Mr Market's Indian adventures

In conclusion, we would like to quote two examples from our own observations of the Indian stock market where in the first case, Mr. Market became so pessimistic that even the fundamentally strongest stocks started to look like absolute bargains. And in the second case, he (Mr. Market) became so optimistic that even the fundamentally weakest stocks started trading at way above their intrinsic values.

A solid infrastructure financier feels the pinch

The recent stock market meltdown, which enveloped markets across the world, also had a severe impact on the Indian markets, pulling down market caps of most blue chip companies drastically by a few percentage points. One such company that bore the brunt was IDFC, one of India's largest infrastructure financing companies known for its excellent management quality and having brilliant growth prospects. However, Mr. Market had turned so pessimistic during that period that the market cap of the company tumbled by nearly 60% from its highs. Given the fundamentals of the company, such a fall was indeed not justified. But Mr. Market was in such a depressed mood that he just dumped the company's shares, resulting in a sharp fall in the stock price.

Later on, when rationality returned, Mr. Market finally came to senses, he realised the folly and started giving the company its due. Slowly and steadily, the stock price of the company inched upwards and has now made up for most of the lost ground, edging higher by more than 80% in a short span of few months! Nothing much has changed in the company fundamentally, but it was the victim of Mr. Market's selling frenzy.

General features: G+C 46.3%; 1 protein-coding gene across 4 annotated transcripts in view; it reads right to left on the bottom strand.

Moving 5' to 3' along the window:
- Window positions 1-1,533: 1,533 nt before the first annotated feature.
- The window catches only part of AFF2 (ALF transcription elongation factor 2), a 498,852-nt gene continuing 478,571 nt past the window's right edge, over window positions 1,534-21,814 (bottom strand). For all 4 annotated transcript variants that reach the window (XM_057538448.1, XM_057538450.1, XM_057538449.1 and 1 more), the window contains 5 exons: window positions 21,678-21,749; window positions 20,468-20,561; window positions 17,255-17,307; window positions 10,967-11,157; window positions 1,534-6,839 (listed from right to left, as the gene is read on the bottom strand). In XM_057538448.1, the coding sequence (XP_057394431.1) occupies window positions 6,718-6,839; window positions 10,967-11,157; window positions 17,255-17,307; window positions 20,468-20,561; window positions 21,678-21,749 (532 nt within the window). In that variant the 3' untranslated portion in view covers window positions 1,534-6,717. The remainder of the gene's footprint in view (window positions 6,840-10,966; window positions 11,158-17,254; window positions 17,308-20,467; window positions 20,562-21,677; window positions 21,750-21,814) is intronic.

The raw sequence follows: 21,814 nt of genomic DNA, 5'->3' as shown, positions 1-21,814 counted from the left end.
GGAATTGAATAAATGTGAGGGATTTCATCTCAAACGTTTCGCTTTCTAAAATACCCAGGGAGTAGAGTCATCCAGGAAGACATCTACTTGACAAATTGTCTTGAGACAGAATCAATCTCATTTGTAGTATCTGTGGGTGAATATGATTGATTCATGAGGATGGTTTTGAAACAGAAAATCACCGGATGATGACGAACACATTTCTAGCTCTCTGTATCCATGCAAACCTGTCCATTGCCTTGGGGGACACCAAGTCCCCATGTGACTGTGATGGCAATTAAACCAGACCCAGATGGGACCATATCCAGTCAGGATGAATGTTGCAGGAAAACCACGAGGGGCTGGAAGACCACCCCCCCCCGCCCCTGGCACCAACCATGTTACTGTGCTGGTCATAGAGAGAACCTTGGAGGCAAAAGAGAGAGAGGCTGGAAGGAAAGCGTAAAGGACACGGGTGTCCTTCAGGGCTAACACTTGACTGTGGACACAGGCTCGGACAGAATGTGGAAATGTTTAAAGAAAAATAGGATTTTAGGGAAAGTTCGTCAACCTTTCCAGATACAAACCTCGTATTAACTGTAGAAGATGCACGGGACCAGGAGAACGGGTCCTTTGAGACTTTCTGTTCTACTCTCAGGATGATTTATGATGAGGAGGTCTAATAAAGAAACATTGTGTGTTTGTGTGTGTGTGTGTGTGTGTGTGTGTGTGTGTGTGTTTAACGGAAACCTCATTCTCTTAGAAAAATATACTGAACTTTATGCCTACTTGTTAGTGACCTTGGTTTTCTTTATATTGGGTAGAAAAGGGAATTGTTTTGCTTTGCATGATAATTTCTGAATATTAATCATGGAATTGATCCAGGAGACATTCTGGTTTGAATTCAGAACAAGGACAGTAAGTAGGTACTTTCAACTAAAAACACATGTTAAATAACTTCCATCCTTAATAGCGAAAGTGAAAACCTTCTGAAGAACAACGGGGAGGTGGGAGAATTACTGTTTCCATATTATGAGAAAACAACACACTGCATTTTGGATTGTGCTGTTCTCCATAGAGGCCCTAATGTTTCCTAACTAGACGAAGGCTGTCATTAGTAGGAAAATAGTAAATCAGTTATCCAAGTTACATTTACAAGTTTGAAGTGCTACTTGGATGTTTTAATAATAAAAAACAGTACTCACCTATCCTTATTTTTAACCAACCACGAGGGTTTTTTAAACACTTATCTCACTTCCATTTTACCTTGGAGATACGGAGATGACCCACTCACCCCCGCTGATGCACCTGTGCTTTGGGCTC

The 'power'ful crash

Moving to other extreme of Mr. Market's mood, few years back, the power sector was his blue-eyed boy. In fact, so happy was he with the sector's 'growth prospects' that it had led to market cap of most companies in the sector recording a manifold rise in their stock prices in a matter of few months. However, amidst all the euphoria he forgot that the sector has huge gestation period and hence, there could be a lot of roadblocks along the way. Indeed, when such roadblocks appeared, the stock prices of the same companies came down as fast as they had gone up.

Thus, as we saw in the above examples, Mr. Market will not always appear rational and it this irrationality that value investors should try to capitalise on while making investments.

» Next: Even the legendary Buffett is fallible

Homepage: Value Investing with Warren Buffett